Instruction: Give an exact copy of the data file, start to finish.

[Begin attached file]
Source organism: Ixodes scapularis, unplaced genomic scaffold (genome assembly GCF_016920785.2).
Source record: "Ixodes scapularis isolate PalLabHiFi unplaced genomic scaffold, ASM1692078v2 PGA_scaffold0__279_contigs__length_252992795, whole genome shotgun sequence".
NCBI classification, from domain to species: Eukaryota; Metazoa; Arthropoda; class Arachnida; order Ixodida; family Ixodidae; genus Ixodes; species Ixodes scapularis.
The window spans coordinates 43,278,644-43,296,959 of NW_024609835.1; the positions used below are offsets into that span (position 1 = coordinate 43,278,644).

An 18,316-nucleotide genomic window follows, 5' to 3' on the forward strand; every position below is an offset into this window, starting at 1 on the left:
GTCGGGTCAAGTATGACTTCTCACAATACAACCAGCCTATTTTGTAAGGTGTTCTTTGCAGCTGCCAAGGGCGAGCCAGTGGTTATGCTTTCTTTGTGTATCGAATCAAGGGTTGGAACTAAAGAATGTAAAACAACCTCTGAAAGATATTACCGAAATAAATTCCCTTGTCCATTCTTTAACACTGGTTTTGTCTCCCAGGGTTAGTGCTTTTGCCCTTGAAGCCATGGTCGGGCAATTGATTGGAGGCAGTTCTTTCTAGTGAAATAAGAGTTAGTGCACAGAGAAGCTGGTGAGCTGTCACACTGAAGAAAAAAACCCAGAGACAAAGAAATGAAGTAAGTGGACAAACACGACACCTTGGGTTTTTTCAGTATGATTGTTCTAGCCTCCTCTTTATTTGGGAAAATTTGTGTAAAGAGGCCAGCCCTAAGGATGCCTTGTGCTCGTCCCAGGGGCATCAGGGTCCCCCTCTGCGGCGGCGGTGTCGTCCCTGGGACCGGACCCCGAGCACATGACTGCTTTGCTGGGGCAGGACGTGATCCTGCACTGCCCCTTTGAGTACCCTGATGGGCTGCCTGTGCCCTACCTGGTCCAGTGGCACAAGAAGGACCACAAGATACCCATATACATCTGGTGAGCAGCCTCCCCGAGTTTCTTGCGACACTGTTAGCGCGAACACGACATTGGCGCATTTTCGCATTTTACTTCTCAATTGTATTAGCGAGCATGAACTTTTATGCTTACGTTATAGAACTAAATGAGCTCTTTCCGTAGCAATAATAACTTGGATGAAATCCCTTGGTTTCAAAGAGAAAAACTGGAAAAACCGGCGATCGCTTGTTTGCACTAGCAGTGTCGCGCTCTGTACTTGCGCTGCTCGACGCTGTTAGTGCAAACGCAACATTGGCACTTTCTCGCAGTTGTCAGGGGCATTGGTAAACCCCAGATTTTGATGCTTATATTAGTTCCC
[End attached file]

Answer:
Source organism: Ixodes scapularis, unplaced genomic scaffold (genome assembly GCF_016920785.2).
Source record: "Ixodes scapularis isolate PalLabHiFi unplaced genomic scaffold, ASM1692078v2 PGA_scaffold0__279_contigs__length_252992795, whole genome shotgun sequence".
NCBI classification, from domain to species: Eukaryota; Metazoa; Arthropoda; class Arachnida; order Ixodida; family Ixodidae; genus Ixodes; species Ixodes scapularis.
The window spans coordinates 43,278,644-43,296,959 of NW_024609835.1; the positions used below are offsets into that span (position 1 = coordinate 43,278,644).

An 18,316-nucleotide genomic window follows, 5' to 3' on the forward strand; every position below is an offset into this window, starting at 1 on the left:
GTCGGGTCAAGTATGACTTCTCACAATACAACCAGCCTATTTTGTAAGGTGTTCTTTGCAGCTGCCAAGGGCGAGCCAGTGGTTATGCTTTCTTTGTGTATCGAATCAAGGGTTGGAACTAAAGAATGTAAAACAACCTCTGAAAGATATTACCGAAATAAATTCCCTTGTCCATTCTTTAACACTGGTTTTGTCTCCCAGGGTTAGTGCTTTTGCCCTTGAAGCCATGGTCGGGCAATTGATTGGAGGCAGTTCTTTCTAGTGAAATAAGAGTTAGTGCACAGAGAAGCTGGTGAGCTGTCACACTGAAGAAAAAAACCCAGAGACAAAGAAATGAAGTAAGTGGACAAACACGACACCTTGGGTTTTTTCAGTATGATTGTTCTAGCCTCCTCTTTATTTGGGAAAATTTGTGTAAAGAGGCCAGCCCTAAGGATGCCTTGTGCTCGTCCCAGGGGCATCAGGGTCCCCCTCTGCGGCGGCGGTGTCGTCCCTGGGACCGGACCCCGAGCACATGACTGCTTTGCTGGGGCAGGACGTGATCCTGCACTGCCCCTTTGAGTACCCTGATGGGCTGCCTGTGCCCTACCTGGTCCAGTGGCACAAGAAGGACCACAAGATACCCATATACATCTGGTGAGCAGCCTCCCCGAGTTTCTTGCGACACTGTTAGCGCGAACACGACATTGGCGCATTTTCGCATTTTACTTCTCAATTGTATTAGCGAGCATGAACTTTTATGCTTACGTTATAGAACTAAATGAGCTCTTTCCGTAGCAATAATAACTTGGATGAAATCCCTTGGTTTCAAAGAGAAAAACTGGAAAAACCGGCGATCGCTTGTTTGCACTAGCAGTGTCGCGCTCTGTACTTGCGCTGCTCGACGCTGTTAGTGCAAACGCAACATTGGCACTTTCTCGCAGTTGTCAGGGGCATTGGTAAACCCCAGATTTTGATGCTTATATTAGTTCCC